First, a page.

Equation of fusionning two graphs

So while practicing some calculus problems for a test, I felt on a relatively small but hard problem that I couldn't even know where to start from :

The problem ask you to prove that the equation of the graph $\Gamma$ is the result of fusionning two graphs $Cg$ and $C_f$ Given that $\Gamma$ 's equation is as follows :

$$x²y² - 2x²y + x² - 2x + 1 = 0$$

And that :

$$f(x) = \frac{x + \sqrt{2x - 1}}{x}$$

$$g(x) = \frac{x - \sqrt{2x - 1}}{x}$$

And by fusionning two graphs I mean that when two graphs get closer togethr until they form one graph . (I couldn't find the right term in english, given that I study maths generally in arabic ) .

I really don't have any idea on how to approach this kind of problem, I'm not looking for raw answers, I'm looking for explanation and I'd appreciate if you could give an example :) .

• Are you sure there is not a typo in $f$, $g$? Without the factor of 2 outside the square root, $f$ and $g$ would be what you get by solving for $y$ the first equation. In that case the first equation would be a curve in the $(x,y)$-plane which can be written as the superposition of the graphs of $f$ and $g$, with no "fusioning" needed. – GFR Oct 21 '16 at 21:12
• @GFR Ouupps, my fault for the 2 edited . – Anis Souames Oct 21 '16 at 21:15
• Good! Is my comment clear or should I elaborate? – GFR Oct 21 '16 at 21:25
• @GFR So If I understand, I need to solve the 1st equation and I get two solutions, one is f(x) and the other is g(x) ? I'd love if you could elaborate it a bit more in an answer :) . – Anis Souames Oct 21 '16 at 21:28

What the graph of a function $f: R \rightarrow R$ really is, is the subset of the plane $R^2$ given by $\{(x,y)\in R^2 :y=f(x))$, or equivalently $\{(x,y)\in R^2 :y-f(x)=0)$. This is not the only way to specify a subset of the plane. For example, I could take a function $F:R^2 \rightarrow R$ and ask you to plot the subset $S$ of $R^2$ given by $S=\{ (x,y)\in R^2 : F(x,y)=0\}$ - this is what you have.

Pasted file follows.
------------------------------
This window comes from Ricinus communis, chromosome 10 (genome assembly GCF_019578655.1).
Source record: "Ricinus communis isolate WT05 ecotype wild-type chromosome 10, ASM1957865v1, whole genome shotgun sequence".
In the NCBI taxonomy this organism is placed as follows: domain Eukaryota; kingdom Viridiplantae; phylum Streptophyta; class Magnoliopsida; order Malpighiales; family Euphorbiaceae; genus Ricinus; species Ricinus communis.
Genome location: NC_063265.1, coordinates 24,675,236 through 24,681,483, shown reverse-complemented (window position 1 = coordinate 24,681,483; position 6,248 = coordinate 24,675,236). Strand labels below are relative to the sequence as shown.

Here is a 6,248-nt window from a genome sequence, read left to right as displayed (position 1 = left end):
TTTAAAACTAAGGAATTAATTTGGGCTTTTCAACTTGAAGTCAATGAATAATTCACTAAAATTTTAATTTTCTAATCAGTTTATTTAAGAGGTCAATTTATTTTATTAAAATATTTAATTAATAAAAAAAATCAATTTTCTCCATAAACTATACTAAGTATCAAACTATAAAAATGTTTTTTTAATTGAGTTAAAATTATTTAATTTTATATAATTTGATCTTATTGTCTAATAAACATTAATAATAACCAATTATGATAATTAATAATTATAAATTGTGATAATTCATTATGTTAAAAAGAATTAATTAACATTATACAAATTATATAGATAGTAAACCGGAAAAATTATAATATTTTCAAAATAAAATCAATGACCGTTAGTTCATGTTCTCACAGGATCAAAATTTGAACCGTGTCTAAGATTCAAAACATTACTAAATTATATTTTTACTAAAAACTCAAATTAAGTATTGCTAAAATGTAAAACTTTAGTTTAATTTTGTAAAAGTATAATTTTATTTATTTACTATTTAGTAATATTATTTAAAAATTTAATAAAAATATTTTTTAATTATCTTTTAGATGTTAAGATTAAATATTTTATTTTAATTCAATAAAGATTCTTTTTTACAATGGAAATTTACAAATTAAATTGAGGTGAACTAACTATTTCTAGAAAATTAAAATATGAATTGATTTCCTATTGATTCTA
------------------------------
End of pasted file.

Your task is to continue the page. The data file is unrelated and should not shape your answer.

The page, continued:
Now not all the equations of the form $F(x,y)=0$ correspond to graphs, but in some cases they do, for example $F(x,y)=y-x=0$. In your case you nearly get a graph, in fact you get two graphs. I will consider a simpler example which has the same features.
Consider the function $F(x,y)= y^2-x^2$. Which subset of the plane corresponds to the points for which $F(x,y)=0$? Well, solving for $y$ you get $y=x$ and $y=-x$, so the set $\{(x,y)\in R^2 : y^2-x^2=0\}$ is the union of two straight lines through the origin, forming an $x$. Note that the "x" figure formed by this set cannot be the graph of a function $f:R\rightarrow R$ as two values of $y$ correspond to each $x$, but can be written as the union of two graphs.
Finally, in all the examples I solved for $y$ as a function of $x$, but that is not always the best thing to do: sometimes is more convenient to solve for $x$ or to do something else.